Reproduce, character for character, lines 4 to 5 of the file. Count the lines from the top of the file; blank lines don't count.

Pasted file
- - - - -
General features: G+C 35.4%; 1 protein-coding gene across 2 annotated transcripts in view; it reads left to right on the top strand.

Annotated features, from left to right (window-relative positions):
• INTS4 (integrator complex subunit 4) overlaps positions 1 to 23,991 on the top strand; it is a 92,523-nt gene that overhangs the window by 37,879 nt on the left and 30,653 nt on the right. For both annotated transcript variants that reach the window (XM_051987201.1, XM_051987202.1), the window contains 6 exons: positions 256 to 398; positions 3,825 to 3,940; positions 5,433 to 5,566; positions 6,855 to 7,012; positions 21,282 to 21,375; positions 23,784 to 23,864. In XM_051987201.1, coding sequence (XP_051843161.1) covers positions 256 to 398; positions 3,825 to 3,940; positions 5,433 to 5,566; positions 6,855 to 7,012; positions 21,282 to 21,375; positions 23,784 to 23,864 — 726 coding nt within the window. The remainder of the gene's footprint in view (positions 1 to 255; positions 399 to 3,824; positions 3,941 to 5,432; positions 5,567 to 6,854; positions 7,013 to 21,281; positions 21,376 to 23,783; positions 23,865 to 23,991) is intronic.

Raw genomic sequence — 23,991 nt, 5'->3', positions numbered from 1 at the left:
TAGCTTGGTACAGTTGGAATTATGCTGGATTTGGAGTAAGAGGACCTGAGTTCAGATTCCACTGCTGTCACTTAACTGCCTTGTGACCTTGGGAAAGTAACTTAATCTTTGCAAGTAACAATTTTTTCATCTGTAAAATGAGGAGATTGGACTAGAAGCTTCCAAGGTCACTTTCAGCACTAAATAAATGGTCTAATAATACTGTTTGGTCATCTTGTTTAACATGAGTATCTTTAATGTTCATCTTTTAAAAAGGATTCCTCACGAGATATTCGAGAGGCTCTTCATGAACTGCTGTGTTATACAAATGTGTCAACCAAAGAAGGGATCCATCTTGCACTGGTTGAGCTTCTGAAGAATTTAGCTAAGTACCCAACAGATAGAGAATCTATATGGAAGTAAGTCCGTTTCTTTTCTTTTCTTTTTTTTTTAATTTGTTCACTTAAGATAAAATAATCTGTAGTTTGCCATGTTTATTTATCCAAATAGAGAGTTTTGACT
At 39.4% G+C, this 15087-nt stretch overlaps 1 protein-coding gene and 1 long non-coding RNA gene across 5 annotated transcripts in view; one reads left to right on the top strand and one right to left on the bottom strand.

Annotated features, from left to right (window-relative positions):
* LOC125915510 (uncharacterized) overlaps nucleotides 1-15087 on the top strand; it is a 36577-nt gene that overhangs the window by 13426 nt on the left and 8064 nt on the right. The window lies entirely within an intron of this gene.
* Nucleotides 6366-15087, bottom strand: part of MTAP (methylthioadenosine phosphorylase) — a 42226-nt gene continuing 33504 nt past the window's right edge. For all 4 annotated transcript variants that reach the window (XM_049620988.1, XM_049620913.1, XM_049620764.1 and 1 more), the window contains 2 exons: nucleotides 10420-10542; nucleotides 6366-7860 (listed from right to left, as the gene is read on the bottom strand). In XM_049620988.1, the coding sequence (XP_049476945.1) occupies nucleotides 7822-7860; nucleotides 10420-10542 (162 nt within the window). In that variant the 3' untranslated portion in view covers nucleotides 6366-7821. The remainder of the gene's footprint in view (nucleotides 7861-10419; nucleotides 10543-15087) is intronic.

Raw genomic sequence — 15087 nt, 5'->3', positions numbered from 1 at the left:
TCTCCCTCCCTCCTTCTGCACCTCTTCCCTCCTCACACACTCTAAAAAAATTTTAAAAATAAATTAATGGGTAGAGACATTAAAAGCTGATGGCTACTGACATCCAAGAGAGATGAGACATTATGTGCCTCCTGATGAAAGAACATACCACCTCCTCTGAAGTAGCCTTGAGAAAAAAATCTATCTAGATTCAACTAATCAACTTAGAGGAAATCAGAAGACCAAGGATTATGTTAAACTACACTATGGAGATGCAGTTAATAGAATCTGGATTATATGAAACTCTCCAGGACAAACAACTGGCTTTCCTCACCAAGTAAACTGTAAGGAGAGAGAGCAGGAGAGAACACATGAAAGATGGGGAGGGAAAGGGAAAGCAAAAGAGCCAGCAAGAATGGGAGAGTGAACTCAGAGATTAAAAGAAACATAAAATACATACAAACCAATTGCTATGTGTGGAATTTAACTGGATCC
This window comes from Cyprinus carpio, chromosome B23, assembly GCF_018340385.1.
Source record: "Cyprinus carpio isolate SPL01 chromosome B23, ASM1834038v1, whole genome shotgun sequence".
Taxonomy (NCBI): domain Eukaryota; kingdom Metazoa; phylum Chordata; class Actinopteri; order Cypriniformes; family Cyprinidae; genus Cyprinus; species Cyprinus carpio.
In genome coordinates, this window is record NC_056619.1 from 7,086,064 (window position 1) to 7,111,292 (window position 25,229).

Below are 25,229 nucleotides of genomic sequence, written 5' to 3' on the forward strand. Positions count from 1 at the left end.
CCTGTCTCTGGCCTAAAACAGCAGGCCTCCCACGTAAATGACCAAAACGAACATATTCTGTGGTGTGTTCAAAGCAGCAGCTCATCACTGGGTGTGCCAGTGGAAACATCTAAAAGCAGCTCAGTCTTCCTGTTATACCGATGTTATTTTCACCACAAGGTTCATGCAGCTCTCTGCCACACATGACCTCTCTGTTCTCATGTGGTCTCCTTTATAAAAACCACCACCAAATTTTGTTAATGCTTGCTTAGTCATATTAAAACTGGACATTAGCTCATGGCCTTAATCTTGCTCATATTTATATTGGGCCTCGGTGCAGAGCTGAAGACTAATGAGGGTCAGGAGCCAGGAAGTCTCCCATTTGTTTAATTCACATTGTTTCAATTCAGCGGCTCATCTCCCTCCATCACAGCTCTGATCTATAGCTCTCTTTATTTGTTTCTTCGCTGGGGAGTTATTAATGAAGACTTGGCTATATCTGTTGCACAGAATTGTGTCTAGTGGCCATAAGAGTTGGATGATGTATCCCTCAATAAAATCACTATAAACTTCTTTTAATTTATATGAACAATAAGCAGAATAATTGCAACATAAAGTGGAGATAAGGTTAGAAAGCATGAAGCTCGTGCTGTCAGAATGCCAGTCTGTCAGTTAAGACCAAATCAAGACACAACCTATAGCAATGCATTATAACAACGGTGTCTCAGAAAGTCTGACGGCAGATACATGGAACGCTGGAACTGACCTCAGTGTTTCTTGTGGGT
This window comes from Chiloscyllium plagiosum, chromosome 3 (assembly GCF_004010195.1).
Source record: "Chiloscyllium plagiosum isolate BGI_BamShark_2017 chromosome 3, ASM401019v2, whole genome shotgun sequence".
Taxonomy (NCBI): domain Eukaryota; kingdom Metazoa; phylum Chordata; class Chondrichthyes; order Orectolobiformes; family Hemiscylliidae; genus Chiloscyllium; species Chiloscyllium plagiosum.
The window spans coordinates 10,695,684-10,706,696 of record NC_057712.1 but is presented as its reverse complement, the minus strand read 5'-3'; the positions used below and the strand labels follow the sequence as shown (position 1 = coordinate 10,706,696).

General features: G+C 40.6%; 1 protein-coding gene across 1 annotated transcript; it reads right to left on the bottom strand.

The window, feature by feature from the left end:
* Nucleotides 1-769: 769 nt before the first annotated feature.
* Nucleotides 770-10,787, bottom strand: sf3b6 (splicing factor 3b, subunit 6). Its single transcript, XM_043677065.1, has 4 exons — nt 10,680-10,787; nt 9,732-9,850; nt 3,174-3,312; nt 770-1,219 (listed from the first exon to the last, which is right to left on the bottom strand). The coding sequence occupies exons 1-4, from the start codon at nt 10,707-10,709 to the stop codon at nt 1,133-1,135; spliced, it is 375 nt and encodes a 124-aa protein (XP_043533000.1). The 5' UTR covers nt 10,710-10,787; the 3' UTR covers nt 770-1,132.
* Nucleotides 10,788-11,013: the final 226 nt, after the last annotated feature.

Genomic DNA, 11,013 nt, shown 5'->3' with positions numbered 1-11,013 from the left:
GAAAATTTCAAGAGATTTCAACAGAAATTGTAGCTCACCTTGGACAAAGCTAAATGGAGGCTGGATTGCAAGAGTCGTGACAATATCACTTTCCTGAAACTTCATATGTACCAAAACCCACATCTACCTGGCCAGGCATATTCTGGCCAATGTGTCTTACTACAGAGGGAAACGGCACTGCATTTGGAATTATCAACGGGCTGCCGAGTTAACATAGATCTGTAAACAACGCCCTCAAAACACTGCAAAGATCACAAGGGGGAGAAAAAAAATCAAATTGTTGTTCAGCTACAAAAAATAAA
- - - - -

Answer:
Raw genomic sequence — 23,991 nt, 5'->3', positions numbered from 1 at the left:
TAGCTTGGTACAGTTGGAATTATGCTGGATTTGGAGTAAGAGGACCTGAGTTCAGATTCCACTGCTGTCACTTAACTGCCTTGTGACCTTGGGAAAGTAACTTAATCTTTGCAAGTAACAATTTTTTCATCTGTAAAATGAGGAGATTGGACTAGAAGCTTCCAAGGTCACTTTCAGCACTAAATAAATGGTCTAATAATACTGTTTGGTCATCTTGTTTAACATGAGTATCTTTAATGTTCATCTTTTAAAAAGGATTCCTCACGAGATATTCGAGAGGCTCTTCATGAACTGCTGTGTTATACAAATGTGTCAACCAAAGAAGGGATCCATCTTGCACTGGTTGAGCTTCTGAAGAATTTAGCTAAGTACCCAACAGATAGAGAATCTATATGGAAGTAAGTCCGTTTCTTTTCTTTTCTTTTTTTTTTAATTTGTTCACTTAAGATAAAATAATCTGTAGTTTGCCATGTTTATTTATCCAAATAGAGAGTTTTGACT